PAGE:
A coroner’s inquest into the death of a 35-year-old man in 2017 who was shot and killed by police near Qualicum Beach began Tuesday in Nanaimo.
The incident happened along the Inland Island Highway.
The parents of Aaron Prince, the man shot, say they are learning many of the details for the first time but believe his death was preventable.
They also want people to know that Prince, a father and a member of the McLeod First Nation, was loved immensely.
“He was the youngest one in the family. A good worker and hard worker, and no, he liked people,” said his father, Jean-Paul Dumont.
“He was an awesome child, he was a great kid,” said Doris Leclair, his mother.
It was on Oct. 12, 2017, when Prince was in an altercation with police on the Inland Island Highway before he was shot.
Prince had recently separated from his girlfriend. Police took him to Nanaimo Regional Hospital, just a couple of days before his death, for a psychiatric assessment.
On Tuesday Dr. Andrew Digney testified he was the emergency room doctor when he saw Prince, but he doesn’t recall the visit.
According to Digney’s notes, while Prince tested positive for cocaine in his body, Digney determined he was not suicidal and no longer psychotic. The doctor released Prince, who didn’t want to be there, three hours later.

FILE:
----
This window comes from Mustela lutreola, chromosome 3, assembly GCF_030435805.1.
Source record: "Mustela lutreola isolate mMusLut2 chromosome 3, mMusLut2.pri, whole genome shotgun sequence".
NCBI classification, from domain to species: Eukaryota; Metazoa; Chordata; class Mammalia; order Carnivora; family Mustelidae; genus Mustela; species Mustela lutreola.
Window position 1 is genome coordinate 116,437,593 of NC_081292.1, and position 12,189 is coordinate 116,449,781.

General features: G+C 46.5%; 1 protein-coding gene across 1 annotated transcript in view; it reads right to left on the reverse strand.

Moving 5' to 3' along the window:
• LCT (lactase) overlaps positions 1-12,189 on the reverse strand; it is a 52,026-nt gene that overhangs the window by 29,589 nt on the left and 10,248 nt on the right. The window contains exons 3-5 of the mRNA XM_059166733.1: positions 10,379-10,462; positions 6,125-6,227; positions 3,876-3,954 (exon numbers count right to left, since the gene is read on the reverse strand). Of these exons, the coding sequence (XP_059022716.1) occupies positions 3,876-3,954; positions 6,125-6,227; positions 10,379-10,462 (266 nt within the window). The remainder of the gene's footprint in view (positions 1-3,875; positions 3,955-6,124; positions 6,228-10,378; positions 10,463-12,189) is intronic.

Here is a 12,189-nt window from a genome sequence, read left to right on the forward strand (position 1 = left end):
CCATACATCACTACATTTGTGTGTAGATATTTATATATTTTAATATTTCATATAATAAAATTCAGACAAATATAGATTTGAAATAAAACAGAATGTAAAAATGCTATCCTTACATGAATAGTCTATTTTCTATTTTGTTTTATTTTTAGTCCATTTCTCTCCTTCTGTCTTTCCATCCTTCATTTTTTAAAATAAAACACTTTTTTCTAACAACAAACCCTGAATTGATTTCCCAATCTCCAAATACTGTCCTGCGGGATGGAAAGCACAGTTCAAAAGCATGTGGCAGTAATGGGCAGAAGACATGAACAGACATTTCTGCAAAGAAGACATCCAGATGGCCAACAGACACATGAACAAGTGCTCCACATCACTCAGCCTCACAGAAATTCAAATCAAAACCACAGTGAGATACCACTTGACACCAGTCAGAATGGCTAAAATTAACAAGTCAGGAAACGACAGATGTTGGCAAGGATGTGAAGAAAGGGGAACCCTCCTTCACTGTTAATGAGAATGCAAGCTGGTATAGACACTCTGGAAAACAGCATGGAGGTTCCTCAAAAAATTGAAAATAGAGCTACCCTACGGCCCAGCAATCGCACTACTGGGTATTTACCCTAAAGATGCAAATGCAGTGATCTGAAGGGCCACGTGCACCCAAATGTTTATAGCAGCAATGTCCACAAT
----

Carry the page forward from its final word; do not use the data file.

Fast-forward to the night before.
Dave Poole and his partner Linda Shaw testified they let Prince stay at their house near Qualicum Beach for the night. Poole had picked up Prince from another of his friends in Nanaimo.
After arriving around midnight and getting set up in a room upstairs, Prince burst into the couple’s bedroom at two points in the early morning, saying he did not feel well and wanted to go to the hospital.
Both times, the couple urged him to go to sleep and wait until the morning to go to the hospital.
A third time around 4 a.m., Poole testified his partner woke him up, saying Prince was just outside their bedroom. Poole went out of the room, and he saw Prince stab himself in the chest with a knife.
Poole said Prince was now saying things unattached to reality.
Realizing this time it was an emergency, he physically had to get Prince into the car as he was no longer as keen to go. Poole called 911 en route to the hospital, and he made plans with the dispatcher to meet an ambulance on the way.
The friend stopped on the highway, and the dispatcher had called police, likely because Prince potentially had a knife.
Then Prince got out of the car and started running into traffic. The friend tried to get him off the road. Police arrived and tried to subdue Prince with various force options before they shot him.
His parents believe there could’ve been a different outcome.
“It was totally preventable, like someone crying out for help,” said Leclair.
“Myself, I believe it could’ve been prevented. Knowing my son, he was trying to get attention,” said Dumont.
The four-day inquest will hear from 18 witnesses. Wednesday’s testimony will include the two officers who shot him.
Under the Coroners Act, inquests are mandatory for any deaths that occur while a person was detained by or in the custody of a peace officer.